Who will unclose me Homer's sounding lips,
And sing the marble mead that over-sweeps
The mighty walls and pavements spread around,
Of this tall temple, which the sun has crowned?
The hammer with its iron tooth was loosed
Into Carystus' summit green, and bruised
The Phrygian shoulder of the dædal stone; –
This marble, coloured after roses fused
In a white air, and that, with flowers thereon
Both purple and silver, shining tenderly!
And that which in the broad fair Nile sank low
The barges to their edge, the porphyry's glow
Sown thick with little stars! and thou may'st see
The green stone of Laconia glitter free!
And all the Carian hill's deep bosom brings,
Streaked bow-wise, with a livid white and red, –
And all the Lydian chasm keeps coverèd, –
A hueless blossom with a ruddier one
Soft mingled! all besides, the Libyan sun
Warms with his golden splendour, till he make
A golden yellow glory for his sake,
Along the roots of the Maurusian height!
And all the Celtic mountains give to sight
From crystal clefts: black marbles dappled fair
With milky distillations here and there!
And all the onyx yields in metal-shine
Of precious greenness! – all that land of thine,
Ætolia, hath on even plains engendered
But not on mountain-tops, – a marble rendered
Here nigh to green, of tints which emeralds use,
Here with a sombre purple in the hues!
Some marbles are like new dropt snow, and some
Alight with blackness! – Beauty's rays have come,
So congregate, beneath this holy dome!

And thus the poet takes us away from the church and dashes our senses and admirations down these marble quarries! Yet it is right for us to admit the miracle of a poem made out of stones! and when he spoke of unclosing Homer's lips on such a subject, he was probably thinking of Homer's ships, and meant to intimate that one catalogue was as good for him as another.

John Geometra arose in no propitious orient probably with the seventh century, although the time of his "elevation" appears to be uncertain within a hundred years.
He riseth slowly, as his sullen car
Had all the weights of sleep and death hung on it.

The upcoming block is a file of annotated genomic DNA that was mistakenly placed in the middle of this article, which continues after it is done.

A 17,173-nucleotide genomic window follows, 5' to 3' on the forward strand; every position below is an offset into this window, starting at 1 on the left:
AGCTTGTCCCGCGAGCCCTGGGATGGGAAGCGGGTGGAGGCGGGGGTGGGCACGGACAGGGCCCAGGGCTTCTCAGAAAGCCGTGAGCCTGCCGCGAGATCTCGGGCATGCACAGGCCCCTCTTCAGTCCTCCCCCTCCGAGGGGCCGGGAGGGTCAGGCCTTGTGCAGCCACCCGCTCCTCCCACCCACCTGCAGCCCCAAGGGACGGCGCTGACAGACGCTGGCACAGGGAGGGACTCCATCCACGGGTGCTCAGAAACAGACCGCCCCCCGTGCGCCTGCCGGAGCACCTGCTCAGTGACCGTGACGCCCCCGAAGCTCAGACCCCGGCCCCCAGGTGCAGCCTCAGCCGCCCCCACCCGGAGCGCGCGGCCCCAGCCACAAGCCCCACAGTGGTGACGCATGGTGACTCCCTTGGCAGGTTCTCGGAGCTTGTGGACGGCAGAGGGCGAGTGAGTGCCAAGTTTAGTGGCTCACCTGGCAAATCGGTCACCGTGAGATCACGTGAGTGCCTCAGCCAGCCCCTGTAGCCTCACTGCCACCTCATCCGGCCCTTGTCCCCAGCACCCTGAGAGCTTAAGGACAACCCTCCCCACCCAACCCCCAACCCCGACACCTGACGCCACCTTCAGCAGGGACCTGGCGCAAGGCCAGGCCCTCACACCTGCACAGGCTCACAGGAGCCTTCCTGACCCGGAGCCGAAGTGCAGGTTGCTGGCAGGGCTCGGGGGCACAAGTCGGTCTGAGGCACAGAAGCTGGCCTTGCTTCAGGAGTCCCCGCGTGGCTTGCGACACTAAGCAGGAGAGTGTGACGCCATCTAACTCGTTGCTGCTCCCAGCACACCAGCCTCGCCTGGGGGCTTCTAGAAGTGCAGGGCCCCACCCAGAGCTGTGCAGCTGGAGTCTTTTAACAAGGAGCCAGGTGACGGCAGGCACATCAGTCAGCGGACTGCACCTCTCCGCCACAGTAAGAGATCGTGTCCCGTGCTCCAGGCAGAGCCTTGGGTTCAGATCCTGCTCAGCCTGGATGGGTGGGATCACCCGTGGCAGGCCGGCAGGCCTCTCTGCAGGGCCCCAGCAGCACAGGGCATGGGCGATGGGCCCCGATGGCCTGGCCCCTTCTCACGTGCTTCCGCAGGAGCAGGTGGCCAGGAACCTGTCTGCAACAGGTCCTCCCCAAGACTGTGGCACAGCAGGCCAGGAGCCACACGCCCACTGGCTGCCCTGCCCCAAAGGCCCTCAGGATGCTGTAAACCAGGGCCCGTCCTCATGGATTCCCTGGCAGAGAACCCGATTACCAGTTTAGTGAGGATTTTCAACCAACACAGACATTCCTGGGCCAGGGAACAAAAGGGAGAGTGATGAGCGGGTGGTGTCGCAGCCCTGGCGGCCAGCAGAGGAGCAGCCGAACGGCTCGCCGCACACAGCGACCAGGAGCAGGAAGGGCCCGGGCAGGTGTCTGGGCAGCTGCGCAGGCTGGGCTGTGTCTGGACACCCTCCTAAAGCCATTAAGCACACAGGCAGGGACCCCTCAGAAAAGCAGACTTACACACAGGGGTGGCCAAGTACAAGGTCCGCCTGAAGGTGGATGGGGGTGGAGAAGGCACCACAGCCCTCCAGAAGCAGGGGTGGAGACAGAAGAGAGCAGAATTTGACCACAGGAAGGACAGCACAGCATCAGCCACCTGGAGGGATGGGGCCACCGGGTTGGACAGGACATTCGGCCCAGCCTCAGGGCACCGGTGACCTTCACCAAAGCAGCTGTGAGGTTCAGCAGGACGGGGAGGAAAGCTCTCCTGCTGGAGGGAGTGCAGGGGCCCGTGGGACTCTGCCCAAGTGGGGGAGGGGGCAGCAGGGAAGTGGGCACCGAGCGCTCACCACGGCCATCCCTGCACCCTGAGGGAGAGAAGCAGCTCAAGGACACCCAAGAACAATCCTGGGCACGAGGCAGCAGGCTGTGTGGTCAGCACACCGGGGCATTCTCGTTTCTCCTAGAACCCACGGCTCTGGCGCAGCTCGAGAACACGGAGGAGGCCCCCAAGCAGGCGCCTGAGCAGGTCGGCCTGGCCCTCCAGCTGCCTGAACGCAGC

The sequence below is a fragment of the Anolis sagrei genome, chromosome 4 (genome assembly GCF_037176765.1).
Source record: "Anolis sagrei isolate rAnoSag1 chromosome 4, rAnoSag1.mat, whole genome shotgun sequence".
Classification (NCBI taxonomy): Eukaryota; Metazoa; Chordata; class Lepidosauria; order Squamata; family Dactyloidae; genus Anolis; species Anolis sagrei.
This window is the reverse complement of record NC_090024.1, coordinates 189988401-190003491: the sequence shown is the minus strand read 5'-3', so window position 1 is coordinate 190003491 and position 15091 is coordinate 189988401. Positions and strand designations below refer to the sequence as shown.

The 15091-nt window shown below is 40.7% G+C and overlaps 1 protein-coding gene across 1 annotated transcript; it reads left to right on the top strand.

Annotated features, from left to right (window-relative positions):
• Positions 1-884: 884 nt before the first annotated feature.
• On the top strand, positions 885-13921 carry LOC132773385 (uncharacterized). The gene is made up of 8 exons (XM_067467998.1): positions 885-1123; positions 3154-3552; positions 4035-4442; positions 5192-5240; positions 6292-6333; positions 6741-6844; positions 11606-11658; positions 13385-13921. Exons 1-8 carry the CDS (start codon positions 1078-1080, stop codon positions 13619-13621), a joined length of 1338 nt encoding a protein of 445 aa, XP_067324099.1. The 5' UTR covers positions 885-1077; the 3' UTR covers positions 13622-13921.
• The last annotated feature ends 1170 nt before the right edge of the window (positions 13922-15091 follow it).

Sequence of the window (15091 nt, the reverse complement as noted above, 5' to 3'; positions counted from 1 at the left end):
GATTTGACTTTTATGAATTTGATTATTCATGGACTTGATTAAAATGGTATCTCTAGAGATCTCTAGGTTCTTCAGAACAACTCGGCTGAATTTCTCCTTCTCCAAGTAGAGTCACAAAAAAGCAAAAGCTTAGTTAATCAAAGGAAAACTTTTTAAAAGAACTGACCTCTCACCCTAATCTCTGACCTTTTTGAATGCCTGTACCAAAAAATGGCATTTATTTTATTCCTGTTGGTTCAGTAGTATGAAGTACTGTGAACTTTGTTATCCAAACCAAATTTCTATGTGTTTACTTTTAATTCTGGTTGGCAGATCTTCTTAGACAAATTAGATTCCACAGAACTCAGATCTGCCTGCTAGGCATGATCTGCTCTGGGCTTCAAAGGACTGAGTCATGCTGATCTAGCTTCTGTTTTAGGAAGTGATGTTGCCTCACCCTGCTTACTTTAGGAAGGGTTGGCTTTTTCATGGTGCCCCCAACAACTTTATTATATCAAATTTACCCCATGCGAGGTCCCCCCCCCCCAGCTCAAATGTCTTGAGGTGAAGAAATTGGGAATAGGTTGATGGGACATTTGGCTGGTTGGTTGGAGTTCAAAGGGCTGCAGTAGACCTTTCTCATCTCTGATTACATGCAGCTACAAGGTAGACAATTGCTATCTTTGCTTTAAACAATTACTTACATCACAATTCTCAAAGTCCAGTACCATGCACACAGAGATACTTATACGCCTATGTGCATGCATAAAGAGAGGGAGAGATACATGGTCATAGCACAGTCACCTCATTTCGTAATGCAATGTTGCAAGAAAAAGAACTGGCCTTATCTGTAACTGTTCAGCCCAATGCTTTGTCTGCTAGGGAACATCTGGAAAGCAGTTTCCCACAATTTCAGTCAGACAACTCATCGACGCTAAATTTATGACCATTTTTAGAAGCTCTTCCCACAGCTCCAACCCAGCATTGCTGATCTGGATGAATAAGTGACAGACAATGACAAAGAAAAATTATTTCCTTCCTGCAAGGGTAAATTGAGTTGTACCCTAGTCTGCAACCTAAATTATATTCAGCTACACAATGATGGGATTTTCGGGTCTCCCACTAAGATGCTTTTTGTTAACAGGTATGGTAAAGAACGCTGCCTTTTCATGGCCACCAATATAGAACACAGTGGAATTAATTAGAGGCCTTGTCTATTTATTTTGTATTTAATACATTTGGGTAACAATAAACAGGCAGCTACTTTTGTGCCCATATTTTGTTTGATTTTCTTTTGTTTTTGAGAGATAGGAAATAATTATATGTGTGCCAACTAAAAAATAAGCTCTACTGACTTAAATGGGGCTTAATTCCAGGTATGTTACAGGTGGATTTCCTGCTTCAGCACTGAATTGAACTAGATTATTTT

Plato, refusing his divine fellowship to any one who was not a geometrician or who was a poet, might have kissed our Joannes, who was not divine, upon both cheeks, in virtue of his other name and in vice of his verses. He was the author of certain hymns to the Virgin Mary, as accumulative of epithets and admirations as ten of her litanies, inclusive of a pious compliment, which, however geometrically exact in its proportions, sounds strangely.
O health to thee! new living car of the sky
Afire on the wheels of four virtues at once!
O health to thee! Seat, than the cherubs more high,
More pure than the seraphs, more broad than the thrones.

Towards the close of the last hymn, the exhausted poet empties back something of the ascription into his own lap, by a remarkable "mihi quoque."
O health to me, royal one! if there belong 
Any grace to my singing, that grace is from thee.
O health to me, royal one! if in my song
Thou hast pleasure . . . . oh, thine is the grace of the glee!

We may mark the time of George Pisida, about thirty years deep in the seventh century. He has been confounded with the rhetorical archbishop of Nicomedia, but held the office of scævophylax, only lower than the highest, in the metropolitan church of St. Sophia, and was a poet, singing half in the church and half in the court, and considerably nearer to the feet of the Emperor Heraclius than can please us in any measure. Hoping all things, however, in our poetical charity, we are willing to hope even this, – that the man whom Heraclius carried about with him as a singing man when he went to fight the Persians, and who sang and recited accordingly, and provided notes of admiration for all the imperial notes of interrogation, and gave his admiring poems the appropriate and suggestive name of acroases – auscultations, – things intended to be heard, might nevertheless love Heraclius the fighting man, not slave-wise, or flatterer-wise, but man-wise or dog-wise, in good truth, and up to the brim of his praise; and so hoping, we do not dash the praise down as a libation to the infernal task-masters. Still it is an impotent conclusion to a free-hearted poet's musing on the "Six days' work," to wish God's creation under the sceptre of his particular friend! It looks as if the particular friend had an ear like Dionysius, and the poet – ah! the poet! – a mark as of a chain upon his brow in the shadow of his court laurel.

We shall not revive the question agitated among his contemporaries, whether Euripides or George Pisida wrote the best iambics; but that our George knew the secret of beauty, and that, having noble thoughts, he could utter them nobly, is clear, despite of Heraclius. That he is, besides, unequal; often coldly perplexed when he means to be ingenious, only violent when he seeks to be inspired; that he premeditates ecstasies, and is inclined to the attitudes of the orators; in brief, that he not only and not seldom sleeps but snores – are facts as true of him as the praise is. His Hexámëron, to which we referred as his chief work, is rather a meditation or rhythmetical speech upon the finished creation, than a retrospection of the six days – and also there is more of Plato in it than of Moses. It has many fine things, and whole passages of no ordinary eloquence, though difficult to separate and select.
Whatever eyes seek God to view his Light,
As far as they behold him close in night!
Whoever searcheth with insatiate balls
Th' abysmal glare, or gazeth on Heaven's walls
Against the fire-disk of the sun, the same
According to the vision he may claim,
Is dazzled from his sense. What soul of flame